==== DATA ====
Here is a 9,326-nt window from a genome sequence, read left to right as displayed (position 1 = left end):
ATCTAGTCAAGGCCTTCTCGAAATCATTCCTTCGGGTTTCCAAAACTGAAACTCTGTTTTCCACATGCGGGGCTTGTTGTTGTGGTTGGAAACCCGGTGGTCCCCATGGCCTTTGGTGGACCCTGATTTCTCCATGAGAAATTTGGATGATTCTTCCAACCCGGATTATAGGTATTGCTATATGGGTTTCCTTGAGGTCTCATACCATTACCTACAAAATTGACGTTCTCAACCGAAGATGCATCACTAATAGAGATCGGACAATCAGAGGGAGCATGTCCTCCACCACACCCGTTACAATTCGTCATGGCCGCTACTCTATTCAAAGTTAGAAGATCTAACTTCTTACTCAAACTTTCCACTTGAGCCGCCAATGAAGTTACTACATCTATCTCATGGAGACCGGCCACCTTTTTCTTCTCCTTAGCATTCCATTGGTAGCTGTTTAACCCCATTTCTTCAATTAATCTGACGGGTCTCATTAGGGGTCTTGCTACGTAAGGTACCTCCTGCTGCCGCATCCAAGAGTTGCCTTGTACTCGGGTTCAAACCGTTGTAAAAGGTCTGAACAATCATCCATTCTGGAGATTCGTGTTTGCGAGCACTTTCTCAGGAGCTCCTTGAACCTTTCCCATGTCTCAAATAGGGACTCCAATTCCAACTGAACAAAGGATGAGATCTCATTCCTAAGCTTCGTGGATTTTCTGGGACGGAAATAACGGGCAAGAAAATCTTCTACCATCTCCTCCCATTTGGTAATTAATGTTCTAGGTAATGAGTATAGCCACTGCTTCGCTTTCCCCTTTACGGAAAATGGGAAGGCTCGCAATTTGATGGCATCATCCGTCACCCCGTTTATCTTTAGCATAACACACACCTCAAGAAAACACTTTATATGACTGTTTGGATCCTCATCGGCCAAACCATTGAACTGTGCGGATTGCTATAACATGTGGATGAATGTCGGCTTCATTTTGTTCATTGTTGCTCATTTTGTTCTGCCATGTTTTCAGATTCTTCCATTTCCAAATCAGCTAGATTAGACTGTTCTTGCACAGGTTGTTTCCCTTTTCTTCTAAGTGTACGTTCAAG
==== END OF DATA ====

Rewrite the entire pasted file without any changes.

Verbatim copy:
Here is a 9,326-nt window from a genome sequence, read left to right as displayed (position 1 = left end):
ATCTAGTCAAGGCCTTCTCGAAATCATTCCTTCGGGTTTCCAAAACTGAAACTCTGTTTTCCACATGCGGGGCTTGTTGTTGTGGTTGGAAACCCGGTGGTCCCCATGGCCTTTGGTGGACCCTGATTTCTCCATGAGAAATTTGGATGATTCTTCCAACCCGGATTATAGGTATTGCTATATGGGTTTCCTTGAGGTCTCATACCATTACCTACAAAATTGACGTTCTCAACCGAAGATGCATCACTAATAGAGATCGGACAATCAGAGGGAGCATGTCCTCCACCACACCCGTTACAATTCGTCATGGCCGCTACTCTATTCAAAGTTAGAAGATCTAACTTCTTACTCAAACTTTCCACTTGAGCCGCCAATGAAGTTACTACATCTATCTCATGGAGACCGGCCACCTTTTTCTTCTCCTTAGCATTCCATTGGTAGCTGTTTAACCCCATTTCTTCAATTAATCTGACGGGTCTCATTAGGGGTCTTGCTACGTAAGGTACCTCCTGCTGCCGCATCCAAGAGTTGCCTTGTACTCGGGTTCAAACCGTTGTAAAAGGTCTGAACAATCATCCATTCTGGAGATTCGTGTTTGCGAGCACTTTCTCAGGAGCTCCTTGAACCTTTCCCATGTCTCAAATAGGGACTCCAATTCCAACTGAACAAAGGATGAGATCTCATTCCTAAGCTTCGTGGATTTTCTGGGACGGAAATAACGGGCAAGAAAATCTTCTACCATCTCCTCCCATTTGGTAATTAATGTTCTAGGTAATGAGTATAGCCACTGCTTCGCTTTCCCCTTTACGGAAAATGGGAAGGCTCGCAATTTGATGGCATCATCCGTCACCCCGTTTATCTTTAGCATAACACACACCTCAAGAAAACACTTTATATGACTGTTTGGATCCTCATCGGCCAAACCATTGAACTGTGCGGATTGCTATAACATGTGGATGAATGTCGGCTTCATTTTGTTCATTGTTGCTCATTTTGTTCTGCCATGTTTTCAGATTCTTCCATTTCCAAATCAGCTAGATTAGACTGTTCTTGCACAGGTTGTTTCCCTTTTCTTCTAAGTGTACGTTCAAG